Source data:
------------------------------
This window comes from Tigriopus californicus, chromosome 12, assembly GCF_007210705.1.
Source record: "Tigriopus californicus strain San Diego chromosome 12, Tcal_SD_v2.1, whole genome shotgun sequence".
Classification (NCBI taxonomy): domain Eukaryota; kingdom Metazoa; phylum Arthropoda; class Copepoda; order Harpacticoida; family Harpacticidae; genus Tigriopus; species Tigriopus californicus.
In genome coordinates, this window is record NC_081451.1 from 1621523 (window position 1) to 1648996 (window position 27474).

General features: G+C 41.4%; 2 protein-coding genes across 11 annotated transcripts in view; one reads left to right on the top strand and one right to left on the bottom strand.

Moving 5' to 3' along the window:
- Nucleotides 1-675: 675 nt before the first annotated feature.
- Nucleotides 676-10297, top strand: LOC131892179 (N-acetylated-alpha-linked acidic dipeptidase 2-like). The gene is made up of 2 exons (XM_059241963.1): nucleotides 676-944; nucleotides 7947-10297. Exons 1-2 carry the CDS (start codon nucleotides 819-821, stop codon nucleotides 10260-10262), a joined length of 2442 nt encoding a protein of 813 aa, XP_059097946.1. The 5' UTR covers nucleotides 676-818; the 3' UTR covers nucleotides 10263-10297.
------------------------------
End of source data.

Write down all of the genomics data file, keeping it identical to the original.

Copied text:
This window comes from Tigriopus californicus, chromosome 12, assembly GCF_007210705.1.
Source record: "Tigriopus californicus strain San Diego chromosome 12, Tcal_SD_v2.1, whole genome shotgun sequence".
Classification (NCBI taxonomy): domain Eukaryota; kingdom Metazoa; phylum Arthropoda; class Copepoda; order Harpacticoida; family Harpacticidae; genus Tigriopus; species Tigriopus californicus.
In genome coordinates, this window is record NC_081451.1 from 1621523 (window position 1) to 1648996 (window position 27474).

General features: G+C 41.4%; 2 protein-coding genes across 11 annotated transcripts in view; one reads left to right on the top strand and one right to left on the bottom strand.

Moving 5' to 3' along the window:
- Nucleotides 1-675: 675 nt before the first annotated feature.
- Nucleotides 676-10297, top strand: LOC131892179 (N-acetylated-alpha-linked acidic dipeptidase 2-like). The gene is made up of 2 exons (XM_059241963.1): nucleotides 676-944; nucleotides 7947-10297. Exons 1-2 carry the CDS (start codon nucleotides 819-821, stop codon nucleotides 10260-10262), a joined length of 2442 nt encoding a protein of 813 aa, XP_059097946.1. The 5' UTR covers nucleotides 676-818; the 3' UTR covers nucleotides 10263-10297.